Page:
Ok this is not for the faint hearted or risk-averse.
It is the extreme end of the sport of paragliding. It takes great skill and nerve to fly a paraglider upside
down and inside out!! (which I remind you is a soft wing held open by air presure). The launch for acro can also be
mild or extreme. Launch off a mountain or a hill and catch a thermal up to acro altitude(thats the mild one) get a
winch or boat tow or the extreme end is to D-bag from a helicopter, hot air balloon or ultralight. D-Bagging is
similar to a static line parachute jump where the wing is specially packed, and opens as the pilot jumps.
The wise extreme pilot always does acro over a large body of calm water and definitely carries a reserve
parachute(or two)...just in case, plus a rescue boat must be at hand. Some acro pilots carry a balistic parachute
to ensure a fast reserve opening.
The forces experienced can be veeerrrrry high. For example, the G-forces involved in a spiral dive can be
upwards of 4G. If this is sustained, the pilot can grey-out. A good understanding of how to get into and out
of the manoeuvers is essential, as well as knowing your body's limits.
Some common acrobatic manoeuvers are described below, but first, enjoy some acro-action in these videos.
I think these videos explain the fun and the risks best.
The best acro paragliders in the world!
The RISK (saved by a reserve parachute)
D-bagging from heli demo.
The Acro Spin
A paraglider wing is a regular airfoil just like any other aircraft. A spin occurs when one half of the wing is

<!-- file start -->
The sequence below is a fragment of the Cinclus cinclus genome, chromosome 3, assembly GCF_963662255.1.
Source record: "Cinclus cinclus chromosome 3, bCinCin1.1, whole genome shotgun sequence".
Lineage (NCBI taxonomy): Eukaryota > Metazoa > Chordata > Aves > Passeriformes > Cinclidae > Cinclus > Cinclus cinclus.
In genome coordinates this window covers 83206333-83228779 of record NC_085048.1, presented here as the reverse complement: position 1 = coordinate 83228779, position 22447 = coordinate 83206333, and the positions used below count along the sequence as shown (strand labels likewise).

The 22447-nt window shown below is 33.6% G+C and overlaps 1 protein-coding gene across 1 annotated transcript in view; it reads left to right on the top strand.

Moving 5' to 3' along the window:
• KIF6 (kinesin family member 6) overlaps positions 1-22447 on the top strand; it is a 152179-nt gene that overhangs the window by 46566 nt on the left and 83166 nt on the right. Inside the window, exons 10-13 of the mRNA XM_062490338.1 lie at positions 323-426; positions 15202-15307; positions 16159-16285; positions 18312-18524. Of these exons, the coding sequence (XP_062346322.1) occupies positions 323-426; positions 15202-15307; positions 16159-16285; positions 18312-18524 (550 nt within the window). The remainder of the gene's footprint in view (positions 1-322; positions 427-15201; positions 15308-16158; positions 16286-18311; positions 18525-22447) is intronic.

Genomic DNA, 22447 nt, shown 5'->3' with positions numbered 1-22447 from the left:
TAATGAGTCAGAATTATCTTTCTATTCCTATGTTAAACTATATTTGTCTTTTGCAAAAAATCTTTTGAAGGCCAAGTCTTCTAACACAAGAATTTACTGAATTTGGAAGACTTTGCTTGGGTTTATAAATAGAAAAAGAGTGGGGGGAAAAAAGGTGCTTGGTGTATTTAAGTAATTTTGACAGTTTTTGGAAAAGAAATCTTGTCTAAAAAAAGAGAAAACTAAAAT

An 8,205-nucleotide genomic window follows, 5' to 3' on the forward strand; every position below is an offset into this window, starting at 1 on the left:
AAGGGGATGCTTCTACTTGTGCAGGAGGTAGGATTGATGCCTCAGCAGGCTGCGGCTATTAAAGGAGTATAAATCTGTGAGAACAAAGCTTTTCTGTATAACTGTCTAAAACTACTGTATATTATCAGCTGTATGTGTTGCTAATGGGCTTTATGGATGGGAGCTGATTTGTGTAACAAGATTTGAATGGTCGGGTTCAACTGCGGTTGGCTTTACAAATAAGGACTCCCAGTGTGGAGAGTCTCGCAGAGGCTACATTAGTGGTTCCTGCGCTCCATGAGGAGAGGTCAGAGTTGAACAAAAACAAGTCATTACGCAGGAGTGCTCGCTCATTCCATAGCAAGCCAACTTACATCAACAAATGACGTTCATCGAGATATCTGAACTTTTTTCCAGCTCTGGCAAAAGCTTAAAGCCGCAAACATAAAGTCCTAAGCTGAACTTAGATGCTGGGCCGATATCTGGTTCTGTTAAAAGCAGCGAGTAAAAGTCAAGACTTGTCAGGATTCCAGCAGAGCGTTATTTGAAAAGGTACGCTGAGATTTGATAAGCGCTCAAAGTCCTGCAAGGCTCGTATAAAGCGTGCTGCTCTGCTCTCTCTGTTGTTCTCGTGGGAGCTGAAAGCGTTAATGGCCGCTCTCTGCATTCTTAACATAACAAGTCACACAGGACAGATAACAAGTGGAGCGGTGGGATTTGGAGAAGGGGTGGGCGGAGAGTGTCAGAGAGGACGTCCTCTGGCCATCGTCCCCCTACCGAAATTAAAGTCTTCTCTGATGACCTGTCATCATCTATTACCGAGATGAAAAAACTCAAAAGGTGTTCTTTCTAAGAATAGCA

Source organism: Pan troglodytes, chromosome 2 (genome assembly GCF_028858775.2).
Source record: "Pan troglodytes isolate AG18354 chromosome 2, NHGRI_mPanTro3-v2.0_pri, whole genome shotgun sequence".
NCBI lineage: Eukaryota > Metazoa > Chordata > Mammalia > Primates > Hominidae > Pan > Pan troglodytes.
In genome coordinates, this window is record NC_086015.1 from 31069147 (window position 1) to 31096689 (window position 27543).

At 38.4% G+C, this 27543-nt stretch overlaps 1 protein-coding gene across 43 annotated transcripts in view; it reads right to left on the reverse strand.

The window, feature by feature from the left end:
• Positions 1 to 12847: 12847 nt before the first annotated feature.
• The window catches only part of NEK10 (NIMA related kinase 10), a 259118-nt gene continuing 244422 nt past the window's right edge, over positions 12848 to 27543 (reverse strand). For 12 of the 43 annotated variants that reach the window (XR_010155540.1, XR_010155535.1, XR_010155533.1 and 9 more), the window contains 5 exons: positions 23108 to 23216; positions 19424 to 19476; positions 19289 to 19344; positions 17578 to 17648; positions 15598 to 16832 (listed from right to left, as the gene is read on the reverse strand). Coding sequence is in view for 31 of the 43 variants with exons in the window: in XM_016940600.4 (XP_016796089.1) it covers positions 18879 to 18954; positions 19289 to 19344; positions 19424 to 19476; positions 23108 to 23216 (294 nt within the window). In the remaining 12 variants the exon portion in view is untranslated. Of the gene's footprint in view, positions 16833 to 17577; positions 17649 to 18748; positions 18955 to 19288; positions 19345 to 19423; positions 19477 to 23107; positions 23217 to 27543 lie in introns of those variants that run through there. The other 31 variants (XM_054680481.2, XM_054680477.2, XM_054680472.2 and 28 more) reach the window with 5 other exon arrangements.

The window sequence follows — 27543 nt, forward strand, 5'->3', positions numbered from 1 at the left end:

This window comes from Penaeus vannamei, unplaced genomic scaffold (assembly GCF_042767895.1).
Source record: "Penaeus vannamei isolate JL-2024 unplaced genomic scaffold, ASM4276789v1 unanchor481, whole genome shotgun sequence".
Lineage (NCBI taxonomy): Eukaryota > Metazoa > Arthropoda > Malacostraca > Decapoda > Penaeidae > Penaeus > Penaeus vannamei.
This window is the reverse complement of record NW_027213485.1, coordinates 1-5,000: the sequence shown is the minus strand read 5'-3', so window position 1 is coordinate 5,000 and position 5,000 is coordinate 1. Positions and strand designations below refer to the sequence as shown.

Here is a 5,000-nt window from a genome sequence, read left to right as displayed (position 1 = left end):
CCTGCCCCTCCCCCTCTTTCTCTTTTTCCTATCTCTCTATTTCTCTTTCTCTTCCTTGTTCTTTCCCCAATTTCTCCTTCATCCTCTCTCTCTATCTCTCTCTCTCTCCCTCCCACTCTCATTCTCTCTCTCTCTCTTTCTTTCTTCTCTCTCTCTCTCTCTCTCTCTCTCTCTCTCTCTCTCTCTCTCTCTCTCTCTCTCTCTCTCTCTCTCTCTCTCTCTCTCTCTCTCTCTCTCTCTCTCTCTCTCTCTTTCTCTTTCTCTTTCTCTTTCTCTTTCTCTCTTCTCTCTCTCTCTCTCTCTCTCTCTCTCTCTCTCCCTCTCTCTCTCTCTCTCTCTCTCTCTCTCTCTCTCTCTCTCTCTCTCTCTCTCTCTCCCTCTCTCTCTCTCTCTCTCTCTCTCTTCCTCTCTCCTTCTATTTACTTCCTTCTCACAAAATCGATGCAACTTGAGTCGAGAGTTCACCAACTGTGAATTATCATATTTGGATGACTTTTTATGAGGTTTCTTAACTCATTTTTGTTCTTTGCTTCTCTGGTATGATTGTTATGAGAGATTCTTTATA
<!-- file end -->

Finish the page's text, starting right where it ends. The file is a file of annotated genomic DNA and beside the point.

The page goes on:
stalled, while the other half is still flying(just). he result is that the drag on the stalled wing is higher than
the flying wing. The flying wing wants to fly forwards but is held in the centre by the other half of the wing.
Result, one side rotates around the other. This can be very disorienting, and can be very fast. To get out, the
pilot must slow the flyinging side of the wing and allow both sides to fly again.
his is the most basic of the acro paragliding moves. It involves using weightshift and brake to gradually
increase a trun from left to right and back, each time increasing speed and bank angle. Stopping the manoever also
needs to be done gradually as a sudden change of direction can cause a stall or overshoot and collapse.
This is basically a reverse loop. Contrary to popular belief the manoeuvre is actually the wing revolving around
the pilot, not the pilot around the wing. It is entered by starting a spin in one direction, then rapidly reversing
the spin direction resulting in a very strong wing overshoot which actually goes under the pilot. It takes complete
commitment. Any hesitation may result in the pilot falling into the wing.(thats bad!). The wing almost fully
stalls at every revolution, so exit is also critical.
The future of Acro
The sport of paragliding acro continues to evolve. Combination manoevers are becoming the norm as the top pilots
push the limits and try new things.
Here are some of the latest developments in the sport of acro paraliding.